That all was before I wrote, reported, and felt, "I've been there in the middle of it all no matter what angle you're looking from." That just means experience counts when you're picking sides;" those being the profound words a constable once told me back in Pennsylvania on my way through.

Calumet Cal Stockridge, I must tell you though sad to say, has the wherewithal for all such matters, especially in the matter referred to as "calling out." It's not like the neighbor's boy yelling, "Hi, yo, Stevie, you coming out?" It's death winning the balance of odds. It's death being portentous, expected, imminent.

Stockridge, I have to iterate, looked the part as an element of this report; eyes deep as coals with or without fire, wore his Stetson tight to those eyes making him more formidable, stood six feet tall and taller in the saddle, had hands that could stroke a kitten, a woman or a side arm, and his face saying outright to any on-looker that he had been in the desert sun, on the wide grass in the sun and the wind, but not often in the rivers of the land. He might have groveled in a mine or two for gold or silver, which he'd admit as to pushing the dream, but never grovel for vegetables. Truth is he'd most likely fire his gun if he was called a farmer. "I'm a cattleman and a gunman, but I ain't sure which comes first," he'd often boast with liquor well on its way to souring up his belly. When it was fully soured, the night longer than usual, he might admit, "I got more meanness in me than my Indian blood and that'll give you a hint what makes me the sourest apple you'll ever bite into."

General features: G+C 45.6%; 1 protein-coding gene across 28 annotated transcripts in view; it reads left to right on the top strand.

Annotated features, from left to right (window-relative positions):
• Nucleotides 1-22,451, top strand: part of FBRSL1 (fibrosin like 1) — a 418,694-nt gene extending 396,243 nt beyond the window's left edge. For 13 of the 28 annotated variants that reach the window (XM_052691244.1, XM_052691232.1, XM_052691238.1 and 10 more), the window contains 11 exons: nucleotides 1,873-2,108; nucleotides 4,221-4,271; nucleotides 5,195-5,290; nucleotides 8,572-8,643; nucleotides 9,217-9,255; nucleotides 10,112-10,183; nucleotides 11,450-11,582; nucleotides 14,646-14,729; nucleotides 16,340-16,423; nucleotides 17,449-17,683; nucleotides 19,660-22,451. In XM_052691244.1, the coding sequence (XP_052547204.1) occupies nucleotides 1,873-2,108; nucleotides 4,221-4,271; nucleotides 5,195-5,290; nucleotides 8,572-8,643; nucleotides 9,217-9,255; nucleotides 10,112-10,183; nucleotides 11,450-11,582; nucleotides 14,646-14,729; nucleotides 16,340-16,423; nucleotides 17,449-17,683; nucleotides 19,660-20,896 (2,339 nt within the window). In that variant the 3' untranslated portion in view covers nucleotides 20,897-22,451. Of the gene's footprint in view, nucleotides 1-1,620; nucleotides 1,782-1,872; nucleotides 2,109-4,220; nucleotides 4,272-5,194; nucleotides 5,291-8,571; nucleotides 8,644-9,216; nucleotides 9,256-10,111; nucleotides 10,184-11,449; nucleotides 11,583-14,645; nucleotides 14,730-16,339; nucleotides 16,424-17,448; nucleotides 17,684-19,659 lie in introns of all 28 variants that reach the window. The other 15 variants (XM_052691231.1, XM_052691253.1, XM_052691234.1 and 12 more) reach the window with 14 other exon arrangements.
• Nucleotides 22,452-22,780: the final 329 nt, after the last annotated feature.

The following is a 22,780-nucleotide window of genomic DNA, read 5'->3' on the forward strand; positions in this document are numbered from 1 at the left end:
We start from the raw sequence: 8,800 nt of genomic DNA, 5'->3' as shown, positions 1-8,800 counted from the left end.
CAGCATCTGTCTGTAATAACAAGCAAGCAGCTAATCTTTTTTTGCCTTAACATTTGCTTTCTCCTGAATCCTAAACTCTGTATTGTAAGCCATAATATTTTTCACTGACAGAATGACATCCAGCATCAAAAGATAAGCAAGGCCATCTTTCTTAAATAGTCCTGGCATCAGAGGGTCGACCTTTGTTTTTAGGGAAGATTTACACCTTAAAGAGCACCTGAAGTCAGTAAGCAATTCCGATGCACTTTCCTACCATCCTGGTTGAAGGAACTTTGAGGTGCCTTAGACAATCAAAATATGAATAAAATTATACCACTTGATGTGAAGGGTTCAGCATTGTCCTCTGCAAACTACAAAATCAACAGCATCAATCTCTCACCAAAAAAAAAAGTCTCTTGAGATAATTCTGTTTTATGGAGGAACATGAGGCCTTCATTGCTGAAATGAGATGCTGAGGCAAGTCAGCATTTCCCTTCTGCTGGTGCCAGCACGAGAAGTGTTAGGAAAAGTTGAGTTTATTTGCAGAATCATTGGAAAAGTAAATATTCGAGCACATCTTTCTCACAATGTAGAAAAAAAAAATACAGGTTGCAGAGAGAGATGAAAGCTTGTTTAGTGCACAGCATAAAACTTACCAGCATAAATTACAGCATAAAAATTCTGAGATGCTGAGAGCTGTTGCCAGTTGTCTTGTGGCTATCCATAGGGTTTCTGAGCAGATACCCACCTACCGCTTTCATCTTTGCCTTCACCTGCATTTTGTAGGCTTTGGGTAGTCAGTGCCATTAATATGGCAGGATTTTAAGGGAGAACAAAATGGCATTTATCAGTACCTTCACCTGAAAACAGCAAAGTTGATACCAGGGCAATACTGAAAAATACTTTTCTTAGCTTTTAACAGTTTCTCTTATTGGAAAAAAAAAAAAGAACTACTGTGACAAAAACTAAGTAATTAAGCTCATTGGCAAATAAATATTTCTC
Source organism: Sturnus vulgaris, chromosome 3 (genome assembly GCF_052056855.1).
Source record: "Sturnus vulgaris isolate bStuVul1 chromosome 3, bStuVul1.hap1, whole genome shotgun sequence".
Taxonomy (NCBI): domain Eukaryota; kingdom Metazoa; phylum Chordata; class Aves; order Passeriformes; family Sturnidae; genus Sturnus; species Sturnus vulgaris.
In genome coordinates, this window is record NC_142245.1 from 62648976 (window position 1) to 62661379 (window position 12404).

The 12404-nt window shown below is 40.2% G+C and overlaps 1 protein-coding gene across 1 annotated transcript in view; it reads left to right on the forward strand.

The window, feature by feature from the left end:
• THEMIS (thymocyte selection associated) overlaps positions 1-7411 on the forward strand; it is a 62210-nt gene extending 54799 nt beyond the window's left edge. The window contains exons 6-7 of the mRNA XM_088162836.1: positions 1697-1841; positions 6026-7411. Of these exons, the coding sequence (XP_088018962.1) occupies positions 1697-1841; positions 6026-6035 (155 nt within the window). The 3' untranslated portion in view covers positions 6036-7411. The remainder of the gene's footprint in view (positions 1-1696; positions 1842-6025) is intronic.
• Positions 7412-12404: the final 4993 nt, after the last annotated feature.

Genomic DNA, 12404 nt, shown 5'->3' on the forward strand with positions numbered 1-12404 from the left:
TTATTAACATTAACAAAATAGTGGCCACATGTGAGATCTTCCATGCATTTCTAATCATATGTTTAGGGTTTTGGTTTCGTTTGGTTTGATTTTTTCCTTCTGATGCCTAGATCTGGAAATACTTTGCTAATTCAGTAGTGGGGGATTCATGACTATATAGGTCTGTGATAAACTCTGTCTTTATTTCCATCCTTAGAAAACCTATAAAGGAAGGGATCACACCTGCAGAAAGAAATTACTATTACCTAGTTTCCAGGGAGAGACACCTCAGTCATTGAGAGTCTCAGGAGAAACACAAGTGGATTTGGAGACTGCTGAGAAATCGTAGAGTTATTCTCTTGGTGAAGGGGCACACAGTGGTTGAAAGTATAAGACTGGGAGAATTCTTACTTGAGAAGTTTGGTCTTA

For this moment, he stood off a way from all cowhands, stage and freight drivers and a few odd railroad men as the old and the new made contrasting statements in the Eagle Claw Saloon. A large audience had gathered as soon as he started shooting off his mouth as usual when listeners were about. A few times, to stress the point, he'd utter his oath and mantra, sort of stuffing it down certain throats, mine being one of the main targets; "I don't cow-tow to nobody in all creation, and that goes for any marshal or sheriff or chunk of the law wanting to get in the way," and looking directly at me off in a corner, as a personal declaration, "or any ink-stained newspaperman in the premises who does his talkin' on paper skinny as a fish tail."